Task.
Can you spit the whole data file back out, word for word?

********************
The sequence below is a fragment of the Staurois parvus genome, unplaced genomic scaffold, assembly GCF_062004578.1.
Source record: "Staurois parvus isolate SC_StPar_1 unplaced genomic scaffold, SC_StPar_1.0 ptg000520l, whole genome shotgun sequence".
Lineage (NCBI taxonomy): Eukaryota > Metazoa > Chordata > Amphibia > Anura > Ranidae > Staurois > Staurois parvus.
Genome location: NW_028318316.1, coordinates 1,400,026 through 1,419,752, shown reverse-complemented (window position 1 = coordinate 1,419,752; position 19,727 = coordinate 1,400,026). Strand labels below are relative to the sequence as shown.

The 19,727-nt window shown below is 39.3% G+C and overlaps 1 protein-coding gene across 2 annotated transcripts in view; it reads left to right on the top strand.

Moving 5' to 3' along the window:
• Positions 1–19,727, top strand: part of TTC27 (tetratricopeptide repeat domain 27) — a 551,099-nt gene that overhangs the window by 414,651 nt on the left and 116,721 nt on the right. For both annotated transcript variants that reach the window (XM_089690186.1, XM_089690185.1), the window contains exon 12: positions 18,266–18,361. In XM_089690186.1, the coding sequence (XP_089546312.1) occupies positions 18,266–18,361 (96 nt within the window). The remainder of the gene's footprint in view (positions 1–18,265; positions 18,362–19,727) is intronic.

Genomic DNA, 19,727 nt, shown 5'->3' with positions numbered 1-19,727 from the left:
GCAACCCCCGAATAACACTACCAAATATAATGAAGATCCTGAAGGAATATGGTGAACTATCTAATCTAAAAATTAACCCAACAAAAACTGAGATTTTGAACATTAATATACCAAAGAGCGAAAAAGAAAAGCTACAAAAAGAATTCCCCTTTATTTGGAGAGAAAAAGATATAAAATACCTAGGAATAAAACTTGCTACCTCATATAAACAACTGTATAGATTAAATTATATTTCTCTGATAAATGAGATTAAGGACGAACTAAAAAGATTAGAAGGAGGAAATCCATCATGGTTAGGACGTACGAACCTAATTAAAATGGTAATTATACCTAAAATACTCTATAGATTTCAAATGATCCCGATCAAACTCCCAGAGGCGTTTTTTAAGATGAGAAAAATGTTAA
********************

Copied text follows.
The sequence below is a fragment of the Staurois parvus genome, unplaced genomic scaffold, assembly GCF_062004578.1.
Source record: "Staurois parvus isolate SC_StPar_1 unplaced genomic scaffold, SC_StPar_1.0 ptg000520l, whole genome shotgun sequence".
Lineage (NCBI taxonomy): Eukaryota > Metazoa > Chordata > Amphibia > Anura > Ranidae > Staurois > Staurois parvus.
Genome location: NW_028318316.1, coordinates 1,400,026 through 1,419,752, shown reverse-complemented (window position 1 = coordinate 1,419,752; position 19,727 = coordinate 1,400,026). Strand labels below are relative to the sequence as shown.

The 19,727-nt window shown below is 39.3% G+C and overlaps 1 protein-coding gene across 2 annotated transcripts in view; it reads left to right on the top strand.

Moving 5' to 3' along the window:
• Positions 1–19,727, top strand: part of TTC27 (tetratricopeptide repeat domain 27) — a 551,099-nt gene that overhangs the window by 414,651 nt on the left and 116,721 nt on the right. For both annotated transcript variants that reach the window (XM_089690186.1, XM_089690185.1), the window contains exon 12: positions 18,266–18,361. In XM_089690186.1, the coding sequence (XP_089546312.1) occupies positions 18,266–18,361 (96 nt within the window). The remainder of the gene's footprint in view (positions 1–18,265; positions 18,362–19,727) is intronic.

Genomic DNA, 19,727 nt, shown 5'->3' with positions numbered 1-19,727 from the left:
GCAACCCCCGAATAACACTACCAAATATAATGAAGATCCTGAAGGAATATGGTGAACTATCTAATCTAAAAATTAACCCAACAAAAACTGAGATTTTGAACATTAATATACCAAAGAGCGAAAAAGAAAAGCTACAAAAAGAATTCCCCTTTATTTGGAGAGAAAAAGATATAAAATACCTAGGAATAAAACTTGCTACCTCATATAAACAACTGTATAGATTAAATTATATTTCTCTGATAAATGAGATTAAGGACGAACTAAAAAGATTAGAAGGAGGAAATCCATCATGGTTAGGACGTACGAACCTAATTAAAATGGTAATTATACCTAAAATACTCTATAGATTTCAAATGATCCCGATCAAACTCCCAGAGGCGTTTTTTAAGATGAGAAAAATGTTAA